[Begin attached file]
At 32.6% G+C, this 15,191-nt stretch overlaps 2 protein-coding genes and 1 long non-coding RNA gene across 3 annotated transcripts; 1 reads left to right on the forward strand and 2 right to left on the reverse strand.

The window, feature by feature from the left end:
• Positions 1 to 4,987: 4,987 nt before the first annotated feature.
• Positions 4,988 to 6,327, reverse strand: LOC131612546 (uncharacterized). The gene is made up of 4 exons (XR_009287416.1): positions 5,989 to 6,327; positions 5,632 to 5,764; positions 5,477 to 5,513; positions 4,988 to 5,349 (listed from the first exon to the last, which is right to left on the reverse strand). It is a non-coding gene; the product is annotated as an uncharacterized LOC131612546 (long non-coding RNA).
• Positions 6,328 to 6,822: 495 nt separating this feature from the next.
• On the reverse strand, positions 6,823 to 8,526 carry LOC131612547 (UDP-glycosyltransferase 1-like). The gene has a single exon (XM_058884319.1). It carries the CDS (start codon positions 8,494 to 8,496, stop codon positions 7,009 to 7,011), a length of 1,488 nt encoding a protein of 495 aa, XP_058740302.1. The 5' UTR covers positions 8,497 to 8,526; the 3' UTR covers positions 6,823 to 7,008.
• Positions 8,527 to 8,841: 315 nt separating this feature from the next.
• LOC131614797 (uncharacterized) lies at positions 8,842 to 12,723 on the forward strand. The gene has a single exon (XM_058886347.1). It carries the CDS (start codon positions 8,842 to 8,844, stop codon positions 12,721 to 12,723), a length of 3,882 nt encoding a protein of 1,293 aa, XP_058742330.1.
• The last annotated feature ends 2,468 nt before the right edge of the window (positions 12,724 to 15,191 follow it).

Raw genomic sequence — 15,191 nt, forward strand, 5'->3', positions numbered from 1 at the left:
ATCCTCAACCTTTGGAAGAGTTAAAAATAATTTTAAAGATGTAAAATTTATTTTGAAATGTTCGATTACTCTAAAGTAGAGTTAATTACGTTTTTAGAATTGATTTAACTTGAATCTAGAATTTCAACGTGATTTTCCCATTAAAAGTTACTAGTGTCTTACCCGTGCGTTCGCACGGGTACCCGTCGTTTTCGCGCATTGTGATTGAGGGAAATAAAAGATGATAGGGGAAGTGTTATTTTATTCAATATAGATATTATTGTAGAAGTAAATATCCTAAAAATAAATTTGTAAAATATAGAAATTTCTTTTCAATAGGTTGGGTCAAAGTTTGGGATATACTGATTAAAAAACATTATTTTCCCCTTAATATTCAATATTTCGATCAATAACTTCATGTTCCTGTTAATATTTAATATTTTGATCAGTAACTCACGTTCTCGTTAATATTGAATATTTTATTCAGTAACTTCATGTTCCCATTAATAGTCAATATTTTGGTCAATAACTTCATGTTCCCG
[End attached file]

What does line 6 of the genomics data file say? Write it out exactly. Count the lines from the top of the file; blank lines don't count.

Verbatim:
• On the reverse strand, positions 6,823 to 8,526 carry LOC131612547 (UDP-glycosyltransferase 1-like). The gene has a single exon (XM_058884319.1). It carries the CDS (start codon positions 8,494 to 8,496, stop codon positions 7,009 to 7,011), a length of 1,488 nt encoding a protein of 495 aa, XP_058740302.1. The 5' UTR covers positions 8,497 to 8,526; the 3' UTR covers positions 6,823 to 7,008.